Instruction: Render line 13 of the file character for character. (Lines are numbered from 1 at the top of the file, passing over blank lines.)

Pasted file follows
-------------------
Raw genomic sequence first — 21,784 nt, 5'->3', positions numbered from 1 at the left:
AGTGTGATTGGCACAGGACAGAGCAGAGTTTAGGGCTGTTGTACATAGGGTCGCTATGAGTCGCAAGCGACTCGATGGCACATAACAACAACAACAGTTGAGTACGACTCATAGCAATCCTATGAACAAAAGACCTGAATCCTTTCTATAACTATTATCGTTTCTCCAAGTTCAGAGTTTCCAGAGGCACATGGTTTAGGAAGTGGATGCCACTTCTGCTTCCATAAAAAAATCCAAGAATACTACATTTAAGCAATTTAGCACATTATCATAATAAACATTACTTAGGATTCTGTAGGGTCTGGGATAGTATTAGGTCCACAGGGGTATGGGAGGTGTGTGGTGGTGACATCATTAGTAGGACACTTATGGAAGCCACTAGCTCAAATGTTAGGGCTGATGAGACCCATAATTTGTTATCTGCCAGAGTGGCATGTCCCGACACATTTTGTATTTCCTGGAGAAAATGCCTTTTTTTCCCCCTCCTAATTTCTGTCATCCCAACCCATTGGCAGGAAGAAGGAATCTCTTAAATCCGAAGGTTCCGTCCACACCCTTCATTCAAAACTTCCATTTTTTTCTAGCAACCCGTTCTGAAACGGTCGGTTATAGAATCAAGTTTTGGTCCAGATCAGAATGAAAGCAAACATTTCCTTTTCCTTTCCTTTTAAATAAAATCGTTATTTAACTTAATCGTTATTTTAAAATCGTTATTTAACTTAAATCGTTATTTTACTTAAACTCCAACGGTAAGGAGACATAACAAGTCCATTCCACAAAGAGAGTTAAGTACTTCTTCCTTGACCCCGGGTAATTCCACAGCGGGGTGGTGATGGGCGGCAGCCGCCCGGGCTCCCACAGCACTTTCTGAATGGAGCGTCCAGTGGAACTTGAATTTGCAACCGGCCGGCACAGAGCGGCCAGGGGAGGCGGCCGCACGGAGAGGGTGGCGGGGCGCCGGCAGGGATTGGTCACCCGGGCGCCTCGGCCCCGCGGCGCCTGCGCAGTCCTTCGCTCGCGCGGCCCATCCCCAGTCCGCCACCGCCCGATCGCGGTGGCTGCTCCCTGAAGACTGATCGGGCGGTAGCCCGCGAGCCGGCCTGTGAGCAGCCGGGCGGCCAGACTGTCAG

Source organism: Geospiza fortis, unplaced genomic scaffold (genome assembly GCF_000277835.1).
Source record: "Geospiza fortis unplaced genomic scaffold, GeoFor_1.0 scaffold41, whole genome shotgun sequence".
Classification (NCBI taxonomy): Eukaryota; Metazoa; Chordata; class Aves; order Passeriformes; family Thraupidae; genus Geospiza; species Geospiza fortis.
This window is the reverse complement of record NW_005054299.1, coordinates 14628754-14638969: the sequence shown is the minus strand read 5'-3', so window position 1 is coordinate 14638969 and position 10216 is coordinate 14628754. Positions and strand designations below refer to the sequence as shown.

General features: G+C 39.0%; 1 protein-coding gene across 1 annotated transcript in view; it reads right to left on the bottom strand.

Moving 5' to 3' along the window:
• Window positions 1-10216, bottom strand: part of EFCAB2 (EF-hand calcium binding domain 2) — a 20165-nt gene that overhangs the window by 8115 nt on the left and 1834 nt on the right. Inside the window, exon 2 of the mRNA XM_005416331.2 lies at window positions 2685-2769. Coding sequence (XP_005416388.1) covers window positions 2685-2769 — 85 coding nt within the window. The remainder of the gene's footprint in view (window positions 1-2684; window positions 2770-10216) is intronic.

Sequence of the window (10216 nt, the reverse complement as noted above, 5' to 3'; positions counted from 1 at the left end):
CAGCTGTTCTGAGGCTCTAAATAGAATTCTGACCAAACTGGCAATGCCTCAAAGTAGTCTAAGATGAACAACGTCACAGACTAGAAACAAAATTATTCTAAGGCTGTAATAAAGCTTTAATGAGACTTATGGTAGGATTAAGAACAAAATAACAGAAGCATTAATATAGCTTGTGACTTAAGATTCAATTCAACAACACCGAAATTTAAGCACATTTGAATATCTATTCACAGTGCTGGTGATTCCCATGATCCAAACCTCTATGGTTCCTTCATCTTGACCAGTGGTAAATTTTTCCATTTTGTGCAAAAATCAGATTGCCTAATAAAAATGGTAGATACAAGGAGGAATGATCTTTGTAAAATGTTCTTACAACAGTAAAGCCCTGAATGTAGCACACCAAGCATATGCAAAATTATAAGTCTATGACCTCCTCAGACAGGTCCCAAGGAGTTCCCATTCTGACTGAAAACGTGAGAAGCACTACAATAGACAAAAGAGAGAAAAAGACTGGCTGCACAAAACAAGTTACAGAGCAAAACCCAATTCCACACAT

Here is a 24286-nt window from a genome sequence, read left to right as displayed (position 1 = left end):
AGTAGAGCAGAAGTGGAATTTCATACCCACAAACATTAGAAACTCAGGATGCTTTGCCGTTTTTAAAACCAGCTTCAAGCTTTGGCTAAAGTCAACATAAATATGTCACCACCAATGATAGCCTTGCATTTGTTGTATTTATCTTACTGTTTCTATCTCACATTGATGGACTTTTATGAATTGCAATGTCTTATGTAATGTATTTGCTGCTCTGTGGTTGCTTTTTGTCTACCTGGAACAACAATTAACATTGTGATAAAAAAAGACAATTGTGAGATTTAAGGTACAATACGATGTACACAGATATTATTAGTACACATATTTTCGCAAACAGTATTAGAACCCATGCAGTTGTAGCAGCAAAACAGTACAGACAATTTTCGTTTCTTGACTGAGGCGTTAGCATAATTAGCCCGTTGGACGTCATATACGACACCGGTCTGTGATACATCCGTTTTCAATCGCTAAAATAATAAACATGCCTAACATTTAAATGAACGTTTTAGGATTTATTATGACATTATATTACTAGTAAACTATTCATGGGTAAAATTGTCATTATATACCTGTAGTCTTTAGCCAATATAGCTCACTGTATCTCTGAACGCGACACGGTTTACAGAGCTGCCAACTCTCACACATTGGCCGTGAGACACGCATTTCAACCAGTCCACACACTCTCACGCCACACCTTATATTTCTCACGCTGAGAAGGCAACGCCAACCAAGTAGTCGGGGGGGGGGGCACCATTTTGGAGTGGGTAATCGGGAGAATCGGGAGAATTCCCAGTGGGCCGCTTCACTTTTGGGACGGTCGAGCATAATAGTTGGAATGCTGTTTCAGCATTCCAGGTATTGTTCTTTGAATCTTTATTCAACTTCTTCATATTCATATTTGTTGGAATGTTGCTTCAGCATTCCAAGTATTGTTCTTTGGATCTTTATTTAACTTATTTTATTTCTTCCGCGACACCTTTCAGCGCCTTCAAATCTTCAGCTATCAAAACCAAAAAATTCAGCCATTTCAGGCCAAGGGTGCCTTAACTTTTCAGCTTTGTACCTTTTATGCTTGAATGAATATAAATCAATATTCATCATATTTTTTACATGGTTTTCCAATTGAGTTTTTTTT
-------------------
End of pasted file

AGTAGAGCAGAAGTGGAATTTCATACCCACAAACATTAGAAACTCAGGATGCTTTGCCGTTTTTAAAACCAGCTTCAAGCTTTGGCTAAAGTCAACATAAATATGTCACCACCAATGATAGCCTTGCATTTGTTGTATTTATCTTACTGTTTCTATCTCACATTGATGGACTTTTATGAATTGCAATGTCTTATGTAATGTATTTGCTGCTCTGTGGTTGCTTTTTGTCTACCTGGAACAACAATTAACATTGTGATAAAAAAAGACAATTGTGAGATTTAAGGTACAATACGATGTACACAGATATTATTAGTACACATATTTTCGCAAACAGTATTAGAACCCATGCAGTTGTAGCAGCAAAACAGTACAGACAATTTTCGTTTCTTGACTGAGGCGTTAGCATAATTAGCCCGTTGGACGTCATATACGACACCGGTCTGTGATACATCCGTTTTCAATCGCTAAAATAATAAACATGCCTAACATTTAAATGAACGTTTTAGGATTTATTATGACATTATATTACTAGTAAACTATTCATGGGTAAAATTGTCATTATATACCTGTAGTCTTTAGCCAATATAGCTCACTGTATCTCTGAACGCGACACGGTTTACAGAGCTGCCAACTCTCACACATTGGCCGTGAGACACGCATTTCAACCAGTCCACACACTCTCACGCCACACCTTATATTTCTCACGCTGAGAAGGCAACGCCAACCAAGTAGTCGGGGGGGGGGGCACCATTTTGGAGTGGGTAATCGGGAGAATCGGGAGAATTCCCAGTGGGCCGCTTCACTTTTGGGACGGTCGAGCATAATAGTTGGAATGCTGTTTCAGCATTCCAGGTATTGTTCTTTGAATCTTTATTCAACTTCTTCATATTCATATTTGTTGGAATGTTGCTTCAGCATTCCAAGTATTGTTCTTTGGATCTTTATTTAACTTATTTTATTTCTTCCGCGACACCTTTCAGCGCCTTCAAATCTTCAGCTATCAAAACCAAAAAATTCAGCCATTTCAGGCCAAGGGTGCCTTAACTTTTCAGCTTTGTACCTTTTATGCTTGAATGAATATAAATCAATATTCATCATATTTTTTACATGGTTTTCCAATTGAGTTTTTTTT